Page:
In this memoir, he recorded his first private meeting with Mao, beside a pool. By then he just finished his study in Australia and came back to Beijing, got a job as the doctor for some high officials in CPC. After a while he was recommended by someone to Mao, as a dependable private doctor.

    He was made waited for a long time before he could really meet Mao personally for the first time. He was told to meet Mao by a pool and Mao just finished swimming, lying on a chair, with a blanket covering his stomach.

    李志绥 was nervous, for Mao's very suspicious and a lot of people around him got in trouble. Not to mention 李志绥 has the background of oversea study, which would automatically cause Mao's suspicion. This is why this first private meeting meant a lot to 李志绥 at that time.

    Anyway, during the chatting, he tried to please Mao and avoided mentioning his experience in Australia. I don't remember exactly why Mao said he's good at chatting, but it seems to be something about Dream of The Red Chamber. Mao liked this classic, 李志绥 sensed it and continued the rest of the conversation around this book. That's all I remembered about this part. That was a thick thick book and we read through it in one week. So I'm sorry if there's some mistake.


    I had a vague recollection that it had something to do with Li Zhisui, so I'm glad to have that confirmed by a student in Arthur Waldron's class.

  14. Victor Mair said,

    June 14, 2014 @ 9:05 am

    Another Mao comment

    From Zhao Lu (with romanizations and translations by VHM):


    I did not know that this was all over the Web now. I thought this was one of the T-shirt and mug slogans from the Máo zhǔxí kuā wǒ “毛主席夸我…” ("Chairman Mao praised me…") series sold at shops in Nán luógǔ xiàng 南鑼鼓巷 ("South Gong and Drum Lane") or 798. I have no idea what it alludes to now. I only know that huì liáotiān 會聊天 ("be good at chatting") is a very colloquial expression used by people around my age or younger. It of course literally means "good at making conversations." Although in the Máo zhǔxí kuā wǒ huì liáotiān 毛主席夸我会聊天 ("Chairman Mao praised me for being good at chatting") case, it is a compliment, it is more often used as a joking response to others' nice (or mean) words about what you just said (nǐ zhēn huì liáotiān 你真会聊天 ["you really know how to chat"], or nǐ zhēn bù huì liáotiān 你真不会聊天 ["you really don't know how to chat"]). For example, I had a conversation with my cousin:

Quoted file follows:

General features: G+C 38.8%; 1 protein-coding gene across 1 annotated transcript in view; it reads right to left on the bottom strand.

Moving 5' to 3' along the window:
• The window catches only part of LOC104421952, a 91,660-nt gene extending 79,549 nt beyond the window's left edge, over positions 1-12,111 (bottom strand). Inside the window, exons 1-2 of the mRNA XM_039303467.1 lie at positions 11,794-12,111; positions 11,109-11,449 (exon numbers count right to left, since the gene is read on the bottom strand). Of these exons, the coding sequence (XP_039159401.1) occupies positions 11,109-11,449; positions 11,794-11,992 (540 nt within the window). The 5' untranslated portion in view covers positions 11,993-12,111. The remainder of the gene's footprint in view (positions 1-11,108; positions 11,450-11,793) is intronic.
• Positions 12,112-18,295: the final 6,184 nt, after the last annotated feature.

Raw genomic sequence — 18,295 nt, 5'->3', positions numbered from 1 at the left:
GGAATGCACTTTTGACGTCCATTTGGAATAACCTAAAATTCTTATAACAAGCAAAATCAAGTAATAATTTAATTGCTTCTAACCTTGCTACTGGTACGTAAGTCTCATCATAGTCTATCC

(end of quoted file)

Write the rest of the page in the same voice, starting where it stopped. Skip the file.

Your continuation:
My cousin: wǒ zuìjìn yòu pàngle 我最近又胖了!("Recently I've gotten fatter again!")
    I: wǒ zěnme juédé nǐ fǎn'ér shòu liǎo bù shǎo ne? 我怎么觉得你反而瘦了不少呢?("But somehow I feel that you've lost a lot of weight?")
    My cousin: nǐ zhēn huì liáotiānr 你真会聊天儿!("You really know how to talk!")


    In this case, it seems to me that one could look at huì liáotiān 會聊天 ("be good at chatting") as a way to avoid saying chuīniú 吹牛 (lit., "blow-cow" = "brag; boast; bull; blast; bazoo; talk big"), which I mentioned in a comment above.

  15. JS said,

    June 14, 2014 @ 11:29 pm

    Ah, I see; an absurd twist on 你真会说话… I like.

  16. Donald Clarke said,

    July 4, 2014 @ 4:48 pm

    One very late comment on the "beat" question: Seems obvious to me that it's a mistake for "best", as many above have commented, and that seems a reasonable (if dull) translation of 最牛逼. Instead of it being a typo caused by the propinquity of "a" to "s" on a QWERTY keyboard, though, I think it's at least equally likely that it's a misreading by the printer/typesetter (who understands no English at all) of a handwritten instruction. You see this kind of mistake all the time where that's the only plausible explanation.

  17. John Rohsenow said,

    October 16, 2014 @ 2:51 am

    Don Clarke's comment about " a misreading by the printer/typesetter (who understands no English at all)" recalls to me my experience as a "Foreign
    Expert" at Hangzhou University back in 1979, when most of my colleagues in the Foreign Languages Dept. were former Russian teachers who were
    teaching English out of Russian English texts, and all our teaching materials
    were hand typed on manual type writers in a typing pool. I had to keep
    explaining to my fellow ex-pats that of course the typists didn't know English, b/c if they DID, they wouldn't be typists!